How can we save polar bears and still live our first-world lifestyles? How do you find this balance in your own life?

There is a difference between need and want. I think that one of the things that polar travel demonstrates so clearly is the fact that we can actually be quite comfortable with a somewhat finite amount of resources. Additionally, it’s important to remember that, despite not having concrete long term solutions to the problem of climate change, we still need to take the first step. As individuals, it’s important to remember that we can make a difference and the cumulative effect of all our efforts is substantial.

What are one or two pieces of gear that you consider indispensable?

I think the DeLorme inReach is a total game changer—two-way communication and emergency locator beacon from anywhere in the world. And MSR snowshoes and the MSR XGK stove are hands down the most bomber gear ever invented!

Visit Larsen’s website at ericlarsenexplore.com for more information. And get ready to go along for the ride: Animal Planet will be producing a special program on Last North, integrating Larsen’s footage from the ice and documenting the team’s journey, slated to air in 2015.

What does your gear list for a trip like this look like?

Skis – Asnes Amundsen

Binding – Rottefella

Snowshoes – MSR Lightning Ascent 25″

Poles – MSR Flight – custom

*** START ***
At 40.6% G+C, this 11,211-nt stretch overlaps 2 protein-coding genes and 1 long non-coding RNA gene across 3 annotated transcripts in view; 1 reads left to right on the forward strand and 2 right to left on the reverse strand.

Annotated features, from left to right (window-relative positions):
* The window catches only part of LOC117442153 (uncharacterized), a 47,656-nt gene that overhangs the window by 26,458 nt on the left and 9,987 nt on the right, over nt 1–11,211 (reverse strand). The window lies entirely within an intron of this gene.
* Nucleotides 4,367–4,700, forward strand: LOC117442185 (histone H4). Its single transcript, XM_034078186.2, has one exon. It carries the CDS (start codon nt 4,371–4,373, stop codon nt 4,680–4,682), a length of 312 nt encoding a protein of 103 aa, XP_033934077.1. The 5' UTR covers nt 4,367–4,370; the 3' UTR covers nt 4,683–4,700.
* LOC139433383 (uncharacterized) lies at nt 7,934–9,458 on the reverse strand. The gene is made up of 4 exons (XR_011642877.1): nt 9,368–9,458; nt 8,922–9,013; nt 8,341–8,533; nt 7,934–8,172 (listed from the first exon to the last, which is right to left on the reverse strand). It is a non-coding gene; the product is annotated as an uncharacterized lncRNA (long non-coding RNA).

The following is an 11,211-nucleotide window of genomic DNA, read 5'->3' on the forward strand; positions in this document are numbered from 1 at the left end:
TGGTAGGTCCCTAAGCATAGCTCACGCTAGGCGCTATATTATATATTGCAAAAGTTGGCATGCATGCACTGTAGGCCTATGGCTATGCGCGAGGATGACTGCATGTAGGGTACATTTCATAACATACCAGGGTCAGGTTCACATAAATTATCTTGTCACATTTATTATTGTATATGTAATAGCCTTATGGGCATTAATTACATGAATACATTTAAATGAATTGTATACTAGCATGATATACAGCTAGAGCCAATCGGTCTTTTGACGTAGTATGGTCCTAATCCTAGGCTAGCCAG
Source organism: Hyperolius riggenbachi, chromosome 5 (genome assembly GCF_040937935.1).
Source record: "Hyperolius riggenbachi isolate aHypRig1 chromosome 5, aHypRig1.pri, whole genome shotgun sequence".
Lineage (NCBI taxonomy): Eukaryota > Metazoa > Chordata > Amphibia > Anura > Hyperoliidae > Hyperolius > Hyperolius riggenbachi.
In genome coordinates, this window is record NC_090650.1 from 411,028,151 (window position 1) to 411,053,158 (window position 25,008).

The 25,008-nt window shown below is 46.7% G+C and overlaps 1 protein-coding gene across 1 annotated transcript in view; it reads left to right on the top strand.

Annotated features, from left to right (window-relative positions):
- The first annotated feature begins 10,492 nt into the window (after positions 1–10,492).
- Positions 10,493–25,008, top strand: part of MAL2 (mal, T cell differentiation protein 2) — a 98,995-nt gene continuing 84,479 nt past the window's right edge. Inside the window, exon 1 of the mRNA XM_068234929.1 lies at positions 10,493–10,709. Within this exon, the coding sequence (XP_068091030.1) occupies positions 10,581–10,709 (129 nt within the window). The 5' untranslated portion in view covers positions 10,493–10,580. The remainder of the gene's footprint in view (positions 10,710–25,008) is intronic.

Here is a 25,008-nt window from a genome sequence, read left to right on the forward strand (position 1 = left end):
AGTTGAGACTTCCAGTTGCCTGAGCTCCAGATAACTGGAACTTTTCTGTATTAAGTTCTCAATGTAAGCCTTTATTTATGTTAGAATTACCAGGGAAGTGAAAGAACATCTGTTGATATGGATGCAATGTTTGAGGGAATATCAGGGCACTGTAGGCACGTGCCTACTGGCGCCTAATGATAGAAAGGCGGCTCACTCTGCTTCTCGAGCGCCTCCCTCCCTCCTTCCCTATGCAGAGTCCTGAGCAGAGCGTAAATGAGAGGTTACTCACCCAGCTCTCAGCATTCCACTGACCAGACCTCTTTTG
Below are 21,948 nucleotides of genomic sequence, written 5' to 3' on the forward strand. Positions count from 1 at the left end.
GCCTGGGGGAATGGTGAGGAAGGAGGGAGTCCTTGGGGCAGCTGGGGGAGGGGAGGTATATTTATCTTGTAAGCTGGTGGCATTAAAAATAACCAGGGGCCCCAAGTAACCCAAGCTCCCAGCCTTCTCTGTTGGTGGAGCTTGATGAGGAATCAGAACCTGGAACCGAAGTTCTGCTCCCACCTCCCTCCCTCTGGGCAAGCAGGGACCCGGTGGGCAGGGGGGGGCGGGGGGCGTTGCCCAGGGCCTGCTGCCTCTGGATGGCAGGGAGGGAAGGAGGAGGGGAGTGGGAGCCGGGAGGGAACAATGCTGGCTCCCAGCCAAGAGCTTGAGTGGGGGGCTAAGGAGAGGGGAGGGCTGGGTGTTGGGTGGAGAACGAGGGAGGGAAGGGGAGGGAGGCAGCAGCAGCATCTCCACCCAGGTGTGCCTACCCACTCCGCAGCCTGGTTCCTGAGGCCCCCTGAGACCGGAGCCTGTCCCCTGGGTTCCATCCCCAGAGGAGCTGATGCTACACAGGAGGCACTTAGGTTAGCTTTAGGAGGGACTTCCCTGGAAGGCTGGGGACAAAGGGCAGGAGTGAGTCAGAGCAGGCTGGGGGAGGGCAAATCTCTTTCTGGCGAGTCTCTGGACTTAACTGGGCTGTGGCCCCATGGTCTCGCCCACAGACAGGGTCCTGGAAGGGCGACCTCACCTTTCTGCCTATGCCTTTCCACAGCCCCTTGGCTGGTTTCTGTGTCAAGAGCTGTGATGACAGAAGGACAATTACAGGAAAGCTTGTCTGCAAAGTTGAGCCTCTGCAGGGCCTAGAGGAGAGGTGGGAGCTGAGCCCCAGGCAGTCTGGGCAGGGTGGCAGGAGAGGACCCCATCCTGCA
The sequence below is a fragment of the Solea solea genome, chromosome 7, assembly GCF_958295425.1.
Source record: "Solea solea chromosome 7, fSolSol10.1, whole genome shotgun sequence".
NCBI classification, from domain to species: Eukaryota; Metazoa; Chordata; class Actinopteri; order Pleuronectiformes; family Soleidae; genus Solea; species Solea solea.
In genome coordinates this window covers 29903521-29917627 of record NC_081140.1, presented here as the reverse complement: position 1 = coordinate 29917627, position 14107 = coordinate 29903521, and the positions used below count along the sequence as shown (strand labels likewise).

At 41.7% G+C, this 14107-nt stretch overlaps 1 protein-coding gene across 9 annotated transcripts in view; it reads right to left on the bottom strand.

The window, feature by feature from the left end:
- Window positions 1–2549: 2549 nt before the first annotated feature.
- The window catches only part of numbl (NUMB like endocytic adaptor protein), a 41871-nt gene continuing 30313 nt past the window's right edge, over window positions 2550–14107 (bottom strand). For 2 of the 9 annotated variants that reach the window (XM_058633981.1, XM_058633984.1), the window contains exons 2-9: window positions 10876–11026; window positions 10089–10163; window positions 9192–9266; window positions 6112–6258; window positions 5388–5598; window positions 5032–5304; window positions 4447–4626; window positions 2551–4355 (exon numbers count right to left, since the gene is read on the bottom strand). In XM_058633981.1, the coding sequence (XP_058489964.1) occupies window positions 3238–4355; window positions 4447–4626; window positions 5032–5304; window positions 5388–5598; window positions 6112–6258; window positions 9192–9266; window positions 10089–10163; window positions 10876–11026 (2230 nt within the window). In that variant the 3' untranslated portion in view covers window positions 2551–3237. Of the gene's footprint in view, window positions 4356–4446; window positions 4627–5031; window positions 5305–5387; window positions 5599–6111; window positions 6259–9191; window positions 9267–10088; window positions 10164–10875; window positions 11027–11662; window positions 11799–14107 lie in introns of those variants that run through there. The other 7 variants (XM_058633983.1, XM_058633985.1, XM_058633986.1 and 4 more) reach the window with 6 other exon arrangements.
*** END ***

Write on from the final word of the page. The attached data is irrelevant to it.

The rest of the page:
Arctic Challenge 230 Kevlar Pulk with custom Granite Gear sled cover

Granite Gear pulk harness custom

Helly Hansen Dry Suit

Tent: Hilleberg Keron 3 GT

Shovel: MSR Responder shovel

Stoves: MSR XGK – 2

MSR fuel pumps – custom

Whisperlite International – 1 (spare)

Pot – MSR Dual-handle 5.3L hard-anodized aluminum pot

MSR Heat Exchanger – Custom

Stove board – custom

8 MSR 30 oz fuel bottles with expedition fuel cap

Tent brush – 2

Sleeping Bag – Nemo Equipment Canon -40 (down) and Mezzo Loft 30 (synthetic)

Sleeping Pad – RidgeRest Solar- 2 each

Bivy Bag – Misc

Boots – Alfa Extreme 75 mm

Overboots – modified Outdoor Research Brooks Ranger Overboots

ExOfficio Men’s Give-N-Go® Sport Mesh 6″ Inseam Boxer Brief

Helly Hansen DRY 3/4 PANT

Helly Hansen Warm Pant

Helly Hansen PACE Short Sleeve

Helly Hansen Warm Ice crew shirt

Helly Hansen Warm Ice 1/2 zip

Helly Hansen H2 Flow jacket

Bergans Arctic Expedition Jacket

Bergans Arctic Expedition Bibs

Bergans Expedition Down Light Jacket

Mountain Hardwear Compressor pant – insulated

Down Booties

Wigwam Socks – Merino AirLite Pro to ice sock

Wigwam Glove liners – 2 pairs

Bergans finse mitten shells

Apocolypse designs fleece mittens – 2 pair

Brenig polar overmits

Ergodyne apparel kit

MSR knit Hat

Outdoor Research windproof balaclava

Ergodyne 813 fleece utility gloves

Ergodyne 819WP Thermal Waterproof Gauntlet – custom

Ergodyne MultiBand

Zeal Optics Slate Goggles

Suunto MC-2 World Balanced compass

DeLorme inReach 2 way communicator

DeLorme PN-60 GPS

Iridium 9505a Satellite phone

Sony NEX-6

Sony Action Cam

Sony NEX-VG30H camcorder

Nokia Lumia 1020 windows phone

tripod

Granite Gear insulated cell block – 1 qt.

Stanely 1 qt Mug/Bowl

Stanley 1 qt insulated flask

Stanley .75 L insulated flask

Stanley insulated food jar

Pencil Flares

Mossberg 500 pump action pistol grip shotgun

Repair kit

First aid

Ice screws – 3

snow stakes – 4

100′ rope